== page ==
Australia’s vaccine rollout is being deemed a failure for not meeting early ambitious targets. The stark contrasts between announcements and realities have left the public confused and undermined trust in the vaccine strategy, while blame games over who – or what – is responsible for the slow rollout dominate the media.

You can only roll out a vaccine as fast as the supply chain and delivery infrastructure allow. Given our delayed start compared with other nations, Australia had the opportunity to prepare a more detailed and ambitious vaccination strategy than most. We also had the luxury of including more complex, personalised, logistical elements – community-based vaccine delivery through local GPs. These were opportunities afforded us by the hard work all Australians put into containing community transmission.

The lead time also allowed Australia to learn from the logistical experience of other countries. Yet, if we look at aged care, a priority group across the globe, we are a long way short of resident and staff vaccination targets. What went wrong for us? And was it in setting overly ambitious targets, or in the delivery?

Vaccine supply has been identified by the government as the main driver in our failure to meet the short-term target of 4m jabs by April. The first phases of the rollout focused on imported Pfizer and AstraZeneca vaccines, with 3.8m doses of AstraZeneca scheduled to arrive in early 2021.

This strategy bought time for Australian production of AstraZeneca to come into full swing. But instead, the AstraZeneca deliveries to Australia are behind schedule, short by 3.1m doses.

There was, of course, a well-publicised EU refusal of a shipment of 250,000 doses to Australia in March for a shipment that was reportedly already reduced in size over fears a larger shipment would be more likely to be rejected. This shipment alone was not going to impact short-term targets, but our prime minister now says that we were given a clear message to not submit further export requests. Could Australia have had subsequent requests approved if we had asked? Only the EU Commission knows the answer to that, but what matters to us now is the impact this has had on our vaccine rollout progress, and the confusion these contradictory stories can engender.

Meeting short-term program targets is often challenging during the rollout of any strategy, logistical realities often play out less predictably in the short term but can average out over the longer term. The Australian government is holding firm on its October target for a first jab for all Australian adults, but, epidemiologically speaking, it is not the one of most immediate importance.

What really matters to all of us is when our exposed frontline workers and most vulnerable populations are covered, for this is where our greatest risk lies – not only from infection and transmission and the costs associated with that, but also the collateral damage caused by the heavier containment measures that tend to be employed in the absence of vaccine coverage. Victoria reported 93% of hotel quarantine workers had completed their first jab last week, with second doses under way. We need more of this reporting at the national level so we can track progress milestones.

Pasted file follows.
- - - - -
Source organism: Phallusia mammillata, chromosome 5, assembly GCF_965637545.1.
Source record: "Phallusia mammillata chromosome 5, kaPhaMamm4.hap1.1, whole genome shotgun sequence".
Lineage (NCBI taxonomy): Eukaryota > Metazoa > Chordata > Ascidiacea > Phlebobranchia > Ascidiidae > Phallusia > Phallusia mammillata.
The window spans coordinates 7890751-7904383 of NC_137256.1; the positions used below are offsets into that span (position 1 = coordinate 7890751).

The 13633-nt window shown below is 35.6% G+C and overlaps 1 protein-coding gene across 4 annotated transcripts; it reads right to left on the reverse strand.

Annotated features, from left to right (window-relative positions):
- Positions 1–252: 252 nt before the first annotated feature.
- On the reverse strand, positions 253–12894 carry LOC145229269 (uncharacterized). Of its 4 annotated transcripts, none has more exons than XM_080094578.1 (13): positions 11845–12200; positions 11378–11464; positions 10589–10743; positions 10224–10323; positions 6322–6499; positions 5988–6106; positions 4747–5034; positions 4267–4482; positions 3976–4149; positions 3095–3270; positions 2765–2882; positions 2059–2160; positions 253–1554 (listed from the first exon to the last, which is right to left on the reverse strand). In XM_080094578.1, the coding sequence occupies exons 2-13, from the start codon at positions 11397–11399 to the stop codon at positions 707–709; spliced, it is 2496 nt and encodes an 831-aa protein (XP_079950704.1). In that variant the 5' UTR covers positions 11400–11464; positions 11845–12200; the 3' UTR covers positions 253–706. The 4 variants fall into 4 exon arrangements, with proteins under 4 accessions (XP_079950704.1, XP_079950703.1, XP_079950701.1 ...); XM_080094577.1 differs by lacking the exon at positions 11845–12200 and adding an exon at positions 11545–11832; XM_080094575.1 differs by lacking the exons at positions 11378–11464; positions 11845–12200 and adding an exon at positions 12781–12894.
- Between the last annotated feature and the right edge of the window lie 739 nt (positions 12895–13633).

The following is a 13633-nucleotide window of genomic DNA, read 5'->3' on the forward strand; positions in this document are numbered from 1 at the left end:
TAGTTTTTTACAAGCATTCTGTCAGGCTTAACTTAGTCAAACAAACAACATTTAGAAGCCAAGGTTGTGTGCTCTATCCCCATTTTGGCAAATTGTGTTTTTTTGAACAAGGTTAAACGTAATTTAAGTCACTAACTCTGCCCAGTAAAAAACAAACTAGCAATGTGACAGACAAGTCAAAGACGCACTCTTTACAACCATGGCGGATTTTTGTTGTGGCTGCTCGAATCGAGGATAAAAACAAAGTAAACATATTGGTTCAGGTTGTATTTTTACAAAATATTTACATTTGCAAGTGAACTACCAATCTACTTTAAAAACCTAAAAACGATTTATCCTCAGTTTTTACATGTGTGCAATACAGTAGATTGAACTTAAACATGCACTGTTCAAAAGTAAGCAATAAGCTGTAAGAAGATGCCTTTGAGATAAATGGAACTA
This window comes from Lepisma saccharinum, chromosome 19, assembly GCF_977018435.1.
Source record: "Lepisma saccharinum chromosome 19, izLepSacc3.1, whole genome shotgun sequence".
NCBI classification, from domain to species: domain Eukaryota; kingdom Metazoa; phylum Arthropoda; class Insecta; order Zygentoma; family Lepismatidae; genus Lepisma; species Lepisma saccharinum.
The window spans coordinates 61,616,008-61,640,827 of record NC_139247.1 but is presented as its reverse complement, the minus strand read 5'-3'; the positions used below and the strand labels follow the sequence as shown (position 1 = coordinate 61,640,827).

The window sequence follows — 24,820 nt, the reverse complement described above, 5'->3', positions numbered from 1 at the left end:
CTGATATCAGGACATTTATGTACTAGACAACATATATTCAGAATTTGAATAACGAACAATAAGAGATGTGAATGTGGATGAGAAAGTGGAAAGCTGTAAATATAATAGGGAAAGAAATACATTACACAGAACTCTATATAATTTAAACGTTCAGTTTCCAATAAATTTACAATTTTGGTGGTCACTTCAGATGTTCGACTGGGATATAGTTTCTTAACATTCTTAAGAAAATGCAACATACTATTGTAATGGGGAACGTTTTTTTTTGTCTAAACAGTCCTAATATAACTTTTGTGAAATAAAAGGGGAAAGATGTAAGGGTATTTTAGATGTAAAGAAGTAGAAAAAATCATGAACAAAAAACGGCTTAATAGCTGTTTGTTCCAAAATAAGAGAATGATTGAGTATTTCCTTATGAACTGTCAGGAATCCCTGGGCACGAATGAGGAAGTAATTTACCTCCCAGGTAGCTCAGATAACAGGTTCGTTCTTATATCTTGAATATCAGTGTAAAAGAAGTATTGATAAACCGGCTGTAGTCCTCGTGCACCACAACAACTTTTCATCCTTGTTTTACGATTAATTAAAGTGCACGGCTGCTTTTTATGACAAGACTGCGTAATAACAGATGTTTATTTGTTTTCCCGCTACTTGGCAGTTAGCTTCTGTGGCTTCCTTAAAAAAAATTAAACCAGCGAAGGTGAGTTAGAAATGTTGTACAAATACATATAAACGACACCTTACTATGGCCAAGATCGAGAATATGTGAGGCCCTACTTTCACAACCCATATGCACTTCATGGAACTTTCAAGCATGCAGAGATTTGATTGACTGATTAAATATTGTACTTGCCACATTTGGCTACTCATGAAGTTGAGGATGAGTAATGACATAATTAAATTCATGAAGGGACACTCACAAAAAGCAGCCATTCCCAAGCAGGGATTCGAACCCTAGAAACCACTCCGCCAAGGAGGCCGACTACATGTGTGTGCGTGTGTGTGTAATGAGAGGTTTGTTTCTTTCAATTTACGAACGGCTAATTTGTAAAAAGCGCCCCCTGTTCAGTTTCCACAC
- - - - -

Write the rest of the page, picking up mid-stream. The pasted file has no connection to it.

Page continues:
While many uncertainties remain,there are a few knowns. Phase 1a, and to some degree phase 1b, are not typical of subsequent phases. These early phases include workplace vaccinations, which can provide some conveniences in an easily identified and managed population, but can be challenging to coordinate, given the risk of having too many workers away from essential work at the same time.

General practitioners, the focus for wider community reach in phase 1b for, have voiced a number of frustrations: from managing the expectations of patients who turned up in droves on the strength of government communications, to the number of doses allocated and vaccines failing to arrive. State-run vaccine centres are part of the vaccine strategy, with Victoria well down the path of establishing mass vaccination venues.

At the very least, there have been serious communication breakdowns with key partners, the states and GPs, during the rollout that is clouding public messaging.

So how can we rebuild public confidence?

The very specific populations targeted in phase 1a and 1b don’t necessarily provide a useful basis to predict the rollout pace for subsequent phases. This is good news.

CSL will soon meet its commitment to produce at least 1m doses a week, with two key areas identified where the process can be expedited without compromising quality or safety: the complex approvals and clearance process for each batch and getting the bulk vaccine packaged and ready for distribution. As the supply of vaccine is securedand the number of GPs scales up and mass vaccination facilities come online, we will see a rapid change in daily vaccination rates. We could double the number of jabs delivered in March within this first half of April.

So let’s keep our eye on the vaccination horizon. Once we are beyond phase 1 with the vaccine pipeline operating smoothly, the most significant determinant of achieving the October goal of all adults with at least one jab will come down to the willingness of people to come forward. We have important decisions to be made in the rollout for ways that may reduce the extremely rare, but serious side-effects from AstraZeneca, and this should be the focus of communications now, not missed targets from weeks ago.

Australia is a world leader in vaccine campaign success. Let us hope the problems with the rollout do not jeopardise that.

This content first appear on the guardian

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